Acne is a common skin condition that can be an important clue to an underlying endocrine disorder, such as polycystic ovarian syndrome (PCOS, Fig. 1). The first part of this 2-part series focused on the diagnosis and pathophysiology of PCOS-related acne. This article will focus on the diagnostic workup, including laboratory studies and imaging, and treatment options for patients with hormonal acne related to PCOS.
PCOS is a complex disorder characterized by elevated androgen levels, irregular menses and polycystic ovaries. Both hyperandrogenism and insulin resistance are central to the pathophysiology of PCOS, and this abnormal hormonal milieu may result in acne, hirsutism, androgenic alopecia and/or acanthosis nigricans. Since PCOS is a lifelong disorder associated with long-term cardiometabolic and reproductive implications, it is important for clinicians to be able to identify potential PCOS patients. As discussed in the previous article, if the clinical history and physical exam point toward a state of hyperandrogenism, laboratory studies and imaging may be helpful to confirm the diagnosis.
Biochemical evidence of hyperandrogenism can manifest as an elevated testosterone (free and/or total) or DHEA-sulfate level on laboratory studies (see Fig 2).
The table below outlines the important hormones to evaluate in PCOS.
Other labs to consider depending on clinical setting:
- Thyroid-stimulating hormone (TSH) level to rule out thyroid dysfunction
- Prolactin level to rule out hyperprolactinemia
- Cortisol level to rule out Cushing syndrome
- 17-hydroxyprogesterone level to rule out the most common form of congenital adrenal hyperplasia (CAH)
In addition to the above labs, imaging can also be quite helpful. Pelvic ultrasound may reveal polycystic ovaries, which is often seen in the setting of chronic anovulation. The ovaries may be 1.5 -3 times larger than normal and often have more than 12 follicles per ovary. Often, the cysts can be seen lined up along the periphery forming the appearance of a ‘pearl necklace’ or ‘string of pearls’ (see Fig 3). The follicles are small and immature, as they have never reached full development. Although the above findings are seen in many women with PCOS, they may also be noted sometimes in women without PCOS, so the clinical setting is important when interpreting these findings.
If the diagnosis of PCOS is strongly suspected or confirmed, certain treatment options should be considered specific to the pathophysiology. The different therapeutic options depend on many factors including patient age, childbearing status, and smoking status. The following is a brief synopsis of each medication. Please note that potential risks of each medication are not discussed here.
A combined oral contraceptive pill (COCP) is the mainstay chronic treatment for PCOS patients not seeking pregnancy. COCPs contain a synthetic estrogen (ethinyl estradiol) in combination with a progestin. There are different types of progestins that have varying levels of androgenic activity, but the COCPs often chosen for PCOS have progestins with a lower androgenic potential, such as norgestimate. COCPs work by decreasing ovarian androgen production as they decrease LH levels, increasing the level of SHBG (which reduces free testosterone) and regulating menstrual cycles. It also reduces the risk of endometrial cancer that is seen in PCOS patients with chronic anovulation.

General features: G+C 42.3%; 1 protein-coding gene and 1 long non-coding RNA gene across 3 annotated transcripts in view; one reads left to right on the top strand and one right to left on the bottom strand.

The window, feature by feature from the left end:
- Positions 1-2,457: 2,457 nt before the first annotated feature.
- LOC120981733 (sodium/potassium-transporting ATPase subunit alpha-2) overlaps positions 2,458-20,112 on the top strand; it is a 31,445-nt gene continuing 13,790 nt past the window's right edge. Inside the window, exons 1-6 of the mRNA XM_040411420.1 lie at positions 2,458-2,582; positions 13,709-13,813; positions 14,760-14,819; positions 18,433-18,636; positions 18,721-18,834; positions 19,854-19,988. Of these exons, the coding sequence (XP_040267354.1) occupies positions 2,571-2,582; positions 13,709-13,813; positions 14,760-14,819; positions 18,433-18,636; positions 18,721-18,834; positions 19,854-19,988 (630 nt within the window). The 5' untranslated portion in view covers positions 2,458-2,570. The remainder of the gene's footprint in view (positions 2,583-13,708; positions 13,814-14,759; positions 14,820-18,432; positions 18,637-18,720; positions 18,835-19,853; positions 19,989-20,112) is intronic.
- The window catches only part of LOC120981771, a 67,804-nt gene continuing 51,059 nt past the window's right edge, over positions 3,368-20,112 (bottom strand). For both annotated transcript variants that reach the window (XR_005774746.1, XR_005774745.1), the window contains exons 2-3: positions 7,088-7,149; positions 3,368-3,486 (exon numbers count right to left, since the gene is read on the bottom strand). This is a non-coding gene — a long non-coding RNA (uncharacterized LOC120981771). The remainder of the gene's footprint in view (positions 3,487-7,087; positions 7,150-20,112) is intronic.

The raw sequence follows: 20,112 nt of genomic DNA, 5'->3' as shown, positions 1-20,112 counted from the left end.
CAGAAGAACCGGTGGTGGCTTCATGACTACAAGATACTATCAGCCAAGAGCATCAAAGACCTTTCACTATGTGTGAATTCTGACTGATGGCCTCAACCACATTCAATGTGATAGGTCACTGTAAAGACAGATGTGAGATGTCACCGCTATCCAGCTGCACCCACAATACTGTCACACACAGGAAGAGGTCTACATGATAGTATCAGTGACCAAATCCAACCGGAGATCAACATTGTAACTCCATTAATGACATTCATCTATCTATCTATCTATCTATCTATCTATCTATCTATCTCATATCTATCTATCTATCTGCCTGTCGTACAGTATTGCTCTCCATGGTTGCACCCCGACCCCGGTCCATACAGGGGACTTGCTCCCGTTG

Another important medication is spironolactone, which is a weak diuretic that is often used off-label for hormonal acne, hirsutism and androgenic alopecia. It inhibits the binding of both DHT and testosterone to androgen receptors. Due to its ability to inhibit androgens at different physiological levels, it has been widely used in women with androgenic alopecia, excess sebum, hirsutism and acne.
Metformin, a biguanide hypoglycemic drug, is another important medication to consider, especially in a setting of insulin resistance. Elevated plasma levels of insulin can increase production of ovarian androgens in PCOS. Metformin can ameloriate this as it decreases insulin levels, improves insulin sensitivity, decreases hepatic glucose output, and may correct ovarian and functional adrenal hyperandrogenism in PCOS, leading to clinical improvement in acne. Referral to endocrinology for patients with insulin resistance should also be considered for further evaluation and management.
Diet counseling is imperative since there is no cure for PCOS, and the aim of treatment is to reduce symptoms and prevent further complications. A low glycemic index diet (see Fig 4) is integral to PCOS treatment as the goal is to reduce insulin levels and the effect on androgen levels. Exercise and maintenance of a healthy body weight are also important lifestyle changes to help decrease insulin resistance since weight reduction can result in a decrease in LH, insulin and testosterone.
Diet counseling, weight reduction, and the above described medications are all important facets in the treatment of PCOS and can have a significant impact not only in the patient’s self confidence but also can decrease the overall long-term morbidity of PCOS.
In conclusion, PCOS is a complex syndrome with long-term implications. Due to the dermatologic manifestations resulting from the abnormal hormonal milieu, dermatologists are often the first, and sometimes only, physician these patients see. Thus, it is important to be cognizant of the symptoms and signs for early diagnosis and avoidance of long-term complications.
Figures 1 & 2 Courtesy of Sima Jain, MD
Figure 3 Courtesy of Dr. J Ray Ballinger
Figure 4 Courtesy of http://nutritiondata.self.com/topics/glycemic-index#ixzz2Jwaw2XZx
If you missed part 1 of this 2-part series, you can find it here.
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